Luciosoma: from the Latin lucius, meaning ‘a fish (probably the pike)’, and Ancient Greek σῶμα (sôma), meaning ‘body’, in reference to the elongate, pike-like body shape in members of this genus.
spilopleura: from the Ancient Greek σπίλος (spílos), meaning ‘spot’, and πλευρά (pleurá), meaning ‘side’, in reference to the lateral row of spots on the flank in this species.
Can be considered endemic to Indonesia since it is known only from Sumatra and Kalimantan, the Indonesian portion of Borneo. On Sumatra it has been recorded from the Batang Hari and Musi river systems in the southern half of the island, while on Borneo it is known from the upper Kapuas River in West Kalimantan (Kalimantan Barat) province and the Mahakam drainage in East Kalimantan (Kalimantan Tengah).
Type locality is ‘Lahat, Palembang Province, Sumatra, Indonesia’, which corresponds to the Lematang River, a tributary within the larger Musi watershed in what is currently Lahat regency, South Sumatra (Sumatera Selatan) province, Sumatra, Indonesia.
According to Roberts (1989) this species displays a preference for smaller, fast-flowing headwater streams with substrates of rocks, stones, and gravel, although juveniles have been collected from the Kapuas mainstream around floating houses and among flooded marginal vegetation (Kottelat & Widjanarti, 2005).
Maximum Standard Length
The largest specimen known to date measured 81.9 mm, therefore this species appears to grow to a much smaller size than other members of the genus.
L. spilopleura is poorly known in general and is not present in the ornamental trade, although its name has been widely misapplied to other Luciosoma species for decades. Its congeners are mostly marketed as ‘apollo shark’, ‘shark minnow’, or similar, and often labelled with incorrect scientific names.
Luciosoma spilopleura is used very commonly, for example, but that species may never have been collected for aquaria. Similarly, L. pellegrinii is scarcely known in the aquarium trade since it is native to an area where very few commercial collections take place, but its name is misapplied on a regular basis.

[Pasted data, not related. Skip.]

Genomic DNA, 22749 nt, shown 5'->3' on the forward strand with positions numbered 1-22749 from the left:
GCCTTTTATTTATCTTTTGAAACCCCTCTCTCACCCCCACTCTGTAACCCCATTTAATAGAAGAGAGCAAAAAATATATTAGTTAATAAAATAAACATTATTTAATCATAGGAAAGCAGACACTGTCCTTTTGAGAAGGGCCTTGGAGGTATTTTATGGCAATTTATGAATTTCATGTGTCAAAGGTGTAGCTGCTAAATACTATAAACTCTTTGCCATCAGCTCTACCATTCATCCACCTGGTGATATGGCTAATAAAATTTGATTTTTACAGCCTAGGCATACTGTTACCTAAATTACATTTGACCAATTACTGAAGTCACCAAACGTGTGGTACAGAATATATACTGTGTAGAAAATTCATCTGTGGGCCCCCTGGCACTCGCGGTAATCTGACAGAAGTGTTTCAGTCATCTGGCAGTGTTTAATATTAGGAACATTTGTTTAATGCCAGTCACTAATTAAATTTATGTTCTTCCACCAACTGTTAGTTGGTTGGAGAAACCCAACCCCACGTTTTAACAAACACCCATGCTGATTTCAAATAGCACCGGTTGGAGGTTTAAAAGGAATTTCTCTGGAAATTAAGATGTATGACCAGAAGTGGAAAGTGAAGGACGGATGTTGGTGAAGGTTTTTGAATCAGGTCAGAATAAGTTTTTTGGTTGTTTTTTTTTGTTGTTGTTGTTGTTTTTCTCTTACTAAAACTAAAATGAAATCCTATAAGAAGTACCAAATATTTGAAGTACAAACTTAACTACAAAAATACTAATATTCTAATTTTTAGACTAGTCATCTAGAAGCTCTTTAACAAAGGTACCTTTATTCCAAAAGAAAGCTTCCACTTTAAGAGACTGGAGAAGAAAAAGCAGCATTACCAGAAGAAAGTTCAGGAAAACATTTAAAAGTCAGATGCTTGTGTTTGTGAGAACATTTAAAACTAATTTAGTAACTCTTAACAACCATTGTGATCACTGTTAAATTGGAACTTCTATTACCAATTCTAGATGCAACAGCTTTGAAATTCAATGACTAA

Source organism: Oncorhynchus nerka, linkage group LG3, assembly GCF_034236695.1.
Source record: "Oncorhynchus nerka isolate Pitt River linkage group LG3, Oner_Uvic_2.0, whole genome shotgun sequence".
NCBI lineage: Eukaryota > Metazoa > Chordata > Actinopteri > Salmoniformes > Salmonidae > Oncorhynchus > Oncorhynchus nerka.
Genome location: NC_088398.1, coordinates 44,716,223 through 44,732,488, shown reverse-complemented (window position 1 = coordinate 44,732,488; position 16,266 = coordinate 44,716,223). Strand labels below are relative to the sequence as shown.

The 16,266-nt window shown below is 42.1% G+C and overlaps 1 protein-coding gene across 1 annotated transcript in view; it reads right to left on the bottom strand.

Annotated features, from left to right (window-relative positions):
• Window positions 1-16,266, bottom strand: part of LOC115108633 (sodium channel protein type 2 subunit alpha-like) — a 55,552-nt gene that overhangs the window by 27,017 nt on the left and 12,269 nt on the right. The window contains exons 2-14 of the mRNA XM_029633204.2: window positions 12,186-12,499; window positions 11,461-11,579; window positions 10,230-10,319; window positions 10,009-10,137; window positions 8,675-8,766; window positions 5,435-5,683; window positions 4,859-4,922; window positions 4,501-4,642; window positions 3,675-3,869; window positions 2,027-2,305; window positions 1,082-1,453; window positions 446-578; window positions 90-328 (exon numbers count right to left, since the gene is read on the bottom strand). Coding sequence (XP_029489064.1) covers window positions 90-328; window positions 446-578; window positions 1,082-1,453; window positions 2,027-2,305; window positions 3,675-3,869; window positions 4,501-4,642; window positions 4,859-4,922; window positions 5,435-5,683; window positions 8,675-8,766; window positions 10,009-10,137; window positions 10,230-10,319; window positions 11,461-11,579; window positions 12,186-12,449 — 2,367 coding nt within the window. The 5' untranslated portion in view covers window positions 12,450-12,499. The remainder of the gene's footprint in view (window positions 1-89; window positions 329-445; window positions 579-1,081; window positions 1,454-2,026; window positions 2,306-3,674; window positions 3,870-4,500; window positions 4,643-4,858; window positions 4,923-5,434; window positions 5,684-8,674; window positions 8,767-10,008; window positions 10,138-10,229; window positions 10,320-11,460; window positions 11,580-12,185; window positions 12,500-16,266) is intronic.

Those which are traded are only suitable for the largest private aquaria, with subadults of L. setigerum, L. bleekeri, and an unidentified fish with a distinctive colour pattern (see below) traded on a regular basis.
Identification of the fish pictured here is based on Bleeker (1855, 1860) and Roberts (1989), plus drawings by Bleeker, thus L. spilopleura can be distinguished from other members of the genus by the following combination of characters: head moderately pointed; presence of numerous densely-arranged tubercles on tip of snout and entire ventrolateral surface of mandible; anterior pelvic-fin ray not extended into a filament (sometimes slightly prolonged); lateral row of vertically-elongate dark spots on the flank, extending between posterior of opercle and caudal peduncle; caudal-fin with a median dark stripe and submarginal stripes on both upper and lower lobes.
Oijen and Loots (2012) provided a translation of this species’ section in Bleeker (1860) and he described its colour pattern thus: upper part of the body green, lower part silver; iris pink or yellow; on both flanks 13 oblong-round bluish-violet spots placed in a longitudinal row; fins yellowish or pink-hyaline; caudal fin pink with 3 longitudinal blackish-violet bands, middle band on the middle of the rays, side bands starting on the short side rays of the fin and ending on the posterior margin of the fin inside the tips; dorsal and anal fin around the middle with a longitudinal, darkish band.
There is a fish of unknown geographical origin which matches the majority of diagnostic features for L. setigerum with the exception that the dark lateral stripe is absent in the anterior portion of the body and is not composed of interconnected spots. It is relatively common in the aquarium trade and included here as L. cf. setigerum until a confirmed identity is established.
- Bleeker, P., 1855 - Natuurkundig Tijdschrift voor Nederlandsch Indië v. 9: 257-280
Nalezingen op de vischfauna van Sumatra. Visschen van Lahat en Sibogha.
- Bleeker, P., 1860 - Acta Societatis Regiae Scientiarum Indo-Neêrlandicae v. 7 (N. S., v. 2): 1-492 + i-xiii
De visschen van den Indischen Archipel, Beschreven en Toegelicht. Deel II. [Cyprini. Ordo Cyprini. Karpers.].
- Kottelat, M., 2013 - Raffles Bulletin of Zoology Supplement 27: 1-663
The fishes of the inland waters of southeast Asia: a catalogue and core bibiography of the fishes known to occur in freshwaters, mangroves and estuaries.
- Kottelat, M. and E. Widjanarti, 2005 - Raffles Bulletin of Zoology Supplement 13: 139-173
The fishes of Danau Sentarum National Park and the Kapuas Lakes area, Kalimantan Barat, Indonesia.
- Oijen, M. J. P. van and G. M. P. Loots, 2012 - Zoologische Mededelingen 86: 1-469
An illustrated translation of Bleeker’s Fishes of the Indian Archipelago Part II Cyprini.
- Parenti, L. R. and K. K. P. Lim , 2005 - Raffles Bulletin of Zoology Supplement 13: 175-208
Fishes of the Rajang Basin, Sarawak, Malaysia.
- Tan, H. H. and M. Kottelat, 2009 - Ichthyological Exploration of Freshwaters 20(1): 13-69
The fishes of the Batang Hari drainage, Sumatra, with description of six new species.